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What is Lime Putty?

Malcolm Tatum
Updated May 17, 2024
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More properly known as calcium hydroxide, lime putty is used as the base material for a number of different applications in building construction. The process for creating it involves the combination of lime chalk or limestone fragments with water to produce a variety of different products. This product, also called quicklime, can be employed as a binding agent, a covering coat on a structure, or as one component in the creation of walkways or mosaics.

The basic recipe for lime putty requires taking raw lime chalk and adding in a specified amount of liquid, most commonly water. This creates a product that is normally referred to as hydrated lime. Once the water and lime agent are thoroughly mixed, the product is heated to a high temperature that helps the mixture to thicken. Once the product has reached the proper consistency, the putty is often allowed to settle and mature over a period of several months. In order to keep it from drying out, a thin layer of water is applied to the top level, and the container is sealed.

Calcium hydroxide can be used in a thick composition for plastering and grouts. This makes the medium ideal for use in the assembly of a mosaic, a walkway, or as part of the design for a piece of art. While working with lime putty, workers should spray down the construction with a little water and cover the piece with plastic when not actively working on the project. These simple steps will prevent the putty from drying out before the final configuration is complete.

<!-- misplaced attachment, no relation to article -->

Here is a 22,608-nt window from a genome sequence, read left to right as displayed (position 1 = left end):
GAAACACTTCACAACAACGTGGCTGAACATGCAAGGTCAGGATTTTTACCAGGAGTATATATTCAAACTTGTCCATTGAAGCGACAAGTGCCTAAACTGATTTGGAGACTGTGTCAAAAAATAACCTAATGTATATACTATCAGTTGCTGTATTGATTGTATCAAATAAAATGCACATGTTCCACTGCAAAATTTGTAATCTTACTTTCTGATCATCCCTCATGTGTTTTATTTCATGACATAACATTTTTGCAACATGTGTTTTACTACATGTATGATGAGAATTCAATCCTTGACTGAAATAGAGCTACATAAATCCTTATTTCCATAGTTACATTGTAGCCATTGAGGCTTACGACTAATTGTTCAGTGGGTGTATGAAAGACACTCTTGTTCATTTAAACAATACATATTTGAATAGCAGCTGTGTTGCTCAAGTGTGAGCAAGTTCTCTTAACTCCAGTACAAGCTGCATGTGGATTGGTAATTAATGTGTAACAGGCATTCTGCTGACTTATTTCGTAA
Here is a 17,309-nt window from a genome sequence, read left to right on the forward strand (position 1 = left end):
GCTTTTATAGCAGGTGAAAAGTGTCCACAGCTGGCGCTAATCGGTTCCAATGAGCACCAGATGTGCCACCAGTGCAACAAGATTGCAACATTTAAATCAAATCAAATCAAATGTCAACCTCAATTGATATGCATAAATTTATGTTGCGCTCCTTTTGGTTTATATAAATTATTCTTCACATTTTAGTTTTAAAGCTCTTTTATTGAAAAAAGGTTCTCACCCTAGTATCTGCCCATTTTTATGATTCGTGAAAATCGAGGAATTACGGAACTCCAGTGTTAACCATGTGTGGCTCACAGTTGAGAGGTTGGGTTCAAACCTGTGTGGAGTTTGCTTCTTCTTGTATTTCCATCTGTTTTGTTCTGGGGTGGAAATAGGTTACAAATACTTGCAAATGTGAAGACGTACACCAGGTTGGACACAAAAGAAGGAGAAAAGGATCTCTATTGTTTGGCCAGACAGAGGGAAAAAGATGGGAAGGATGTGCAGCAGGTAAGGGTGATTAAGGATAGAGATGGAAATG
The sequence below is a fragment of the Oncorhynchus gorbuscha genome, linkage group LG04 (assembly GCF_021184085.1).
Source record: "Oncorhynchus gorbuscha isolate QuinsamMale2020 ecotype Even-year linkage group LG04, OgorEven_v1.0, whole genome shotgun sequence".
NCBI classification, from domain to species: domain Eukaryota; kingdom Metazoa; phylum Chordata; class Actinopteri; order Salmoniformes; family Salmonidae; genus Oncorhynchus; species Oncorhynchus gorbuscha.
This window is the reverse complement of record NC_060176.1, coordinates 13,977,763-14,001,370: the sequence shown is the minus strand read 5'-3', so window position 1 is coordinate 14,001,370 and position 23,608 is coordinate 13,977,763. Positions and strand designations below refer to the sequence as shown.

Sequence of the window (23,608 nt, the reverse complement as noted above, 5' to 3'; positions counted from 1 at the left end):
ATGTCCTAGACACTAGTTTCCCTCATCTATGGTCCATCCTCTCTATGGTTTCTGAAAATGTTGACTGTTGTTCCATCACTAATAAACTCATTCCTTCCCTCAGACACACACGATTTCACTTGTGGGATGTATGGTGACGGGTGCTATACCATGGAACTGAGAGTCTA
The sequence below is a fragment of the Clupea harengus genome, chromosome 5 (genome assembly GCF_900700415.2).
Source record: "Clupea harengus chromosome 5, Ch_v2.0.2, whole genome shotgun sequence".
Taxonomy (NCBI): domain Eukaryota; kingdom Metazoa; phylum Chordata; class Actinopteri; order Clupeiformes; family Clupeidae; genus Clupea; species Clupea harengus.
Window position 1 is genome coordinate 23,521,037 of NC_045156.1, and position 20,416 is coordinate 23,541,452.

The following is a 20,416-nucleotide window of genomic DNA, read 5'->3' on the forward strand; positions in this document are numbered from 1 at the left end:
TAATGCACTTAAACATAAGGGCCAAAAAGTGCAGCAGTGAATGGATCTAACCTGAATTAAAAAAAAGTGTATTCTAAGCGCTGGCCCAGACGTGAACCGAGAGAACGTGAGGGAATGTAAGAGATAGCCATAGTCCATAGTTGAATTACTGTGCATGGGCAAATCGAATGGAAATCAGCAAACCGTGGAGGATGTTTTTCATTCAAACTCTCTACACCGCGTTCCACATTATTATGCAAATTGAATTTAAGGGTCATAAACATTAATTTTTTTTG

It is also possibly to use this material as the base for a plastering technique. One advantage of a lime plaster is that the product is ideal for use in humid climates. When applied as a plaster, it will still allow the walls to absorb condensation and accelerate the evaporation of the damp. The same effect can also be accomplished with limewashing, although the lime wash is much less effective.

About Mechanics is dedicated to providing accurate and trustworthy information. We carefully select reputable sources and employ a rigorous fact-checking process to maintain the highest standards. To learn more about our commitment to accuracy, read our editorial process.
Malcolm Tatum
By Malcolm Tatum , Writer
Malcolm Tatum, a former teleconferencing industry professional, followed his passion for trivia, research, and writing to become a full-time freelance writer. He has contributed articles to a variety of print and online publications, including About Mechanics, and his work has also been featured in poetry collections, devotional anthologies, and newspapers. When not writing, Malcolm enjoys collecting vinyl records, following minor league baseball, and cycling.

Discussion Comments

By anon1006410 — On Mar 07, 2022

The article fails to mention it is made from burnt lime, not raw limestone.

By ShadowGenius — On Feb 03, 2011

Hydrated lime makes a useful flocclant, meaning that it is flushed down drains to remove blockage. It gathers smaller sediments and carries them away with the water flow.

By FitzMaurice — On Feb 02, 2011

Did you know? Celts used Lime to die their hair and Woad to taint their skin, providing for an intimidating effect in encountering their enemies. They would strip nude and play loudly on the bagpipes while chanting in unison, hoping to frighten away the enemy and eliminating a need to attack them full-force.

Malcolm Tatum

Malcolm Tatum


Malcolm Tatum, a former teleconferencing industry professional, followed his passion for trivia, research, and writing...
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